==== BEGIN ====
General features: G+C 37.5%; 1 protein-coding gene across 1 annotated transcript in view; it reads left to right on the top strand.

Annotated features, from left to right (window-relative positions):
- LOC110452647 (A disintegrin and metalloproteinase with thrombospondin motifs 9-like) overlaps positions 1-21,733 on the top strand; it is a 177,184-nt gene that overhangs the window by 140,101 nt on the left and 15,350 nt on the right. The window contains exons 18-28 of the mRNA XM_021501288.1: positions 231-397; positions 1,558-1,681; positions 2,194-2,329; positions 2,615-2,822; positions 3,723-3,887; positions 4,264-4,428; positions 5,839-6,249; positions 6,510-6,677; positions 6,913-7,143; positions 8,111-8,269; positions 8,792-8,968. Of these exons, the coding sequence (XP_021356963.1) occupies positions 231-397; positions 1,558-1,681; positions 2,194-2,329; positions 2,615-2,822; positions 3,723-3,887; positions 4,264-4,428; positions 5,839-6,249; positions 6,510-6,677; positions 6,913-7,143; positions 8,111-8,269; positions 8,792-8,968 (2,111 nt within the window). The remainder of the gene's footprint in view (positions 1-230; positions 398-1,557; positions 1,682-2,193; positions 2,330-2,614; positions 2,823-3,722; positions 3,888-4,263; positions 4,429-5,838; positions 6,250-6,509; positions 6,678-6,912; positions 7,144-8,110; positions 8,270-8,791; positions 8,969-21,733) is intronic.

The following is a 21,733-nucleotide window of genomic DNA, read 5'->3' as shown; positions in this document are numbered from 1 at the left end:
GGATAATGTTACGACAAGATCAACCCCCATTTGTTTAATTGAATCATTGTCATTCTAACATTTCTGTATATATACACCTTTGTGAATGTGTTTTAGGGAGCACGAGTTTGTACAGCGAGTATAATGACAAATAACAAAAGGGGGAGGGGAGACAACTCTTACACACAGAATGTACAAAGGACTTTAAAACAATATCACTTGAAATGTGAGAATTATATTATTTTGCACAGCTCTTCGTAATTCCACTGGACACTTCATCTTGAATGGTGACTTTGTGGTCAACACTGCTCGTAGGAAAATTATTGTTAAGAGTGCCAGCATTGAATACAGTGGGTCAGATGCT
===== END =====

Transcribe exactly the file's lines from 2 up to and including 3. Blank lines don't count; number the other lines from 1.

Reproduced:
Annotated features, from left to right (window-relative positions):
- LOC110452647 (A disintegrin and metalloproteinase with thrombospondin motifs 9-like) overlaps positions 1-21,733 on the top strand; it is a 177,184-nt gene that overhangs the window by 140,101 nt on the left and 15,350 nt on the right. The window contains exons 18-28 of the mRNA XM_021501288.1: positions 231-397; positions 1,558-1,681; positions 2,194-2,329; positions 2,615-2,822; positions 3,723-3,887; positions 4,264-4,428; positions 5,839-6,249; positions 6,510-6,677; positions 6,913-7,143; positions 8,111-8,269; positions 8,792-8,968. Of these exons, the coding sequence (XP_021356963.1) occupies positions 231-397; positions 1,558-1,681; positions 2,194-2,329; positions 2,615-2,822; positions 3,723-3,887; positions 4,264-4,428; positions 5,839-6,249; positions 6,510-6,677; positions 6,913-7,143; positions 8,111-8,269; positions 8,792-8,968 (2,111 nt within the window). The remainder of the gene's footprint in view (positions 1-230; positions 398-1,557; positions 1,682-2,193; positions 2,330-2,614; positions 2,823-3,722; positions 3,888-4,263; positions 4,429-5,838; positions 6,250-6,509; positions 6,678-6,912; positions 7,144-8,110; positions 8,270-8,791; positions 8,969-21,733) is intronic.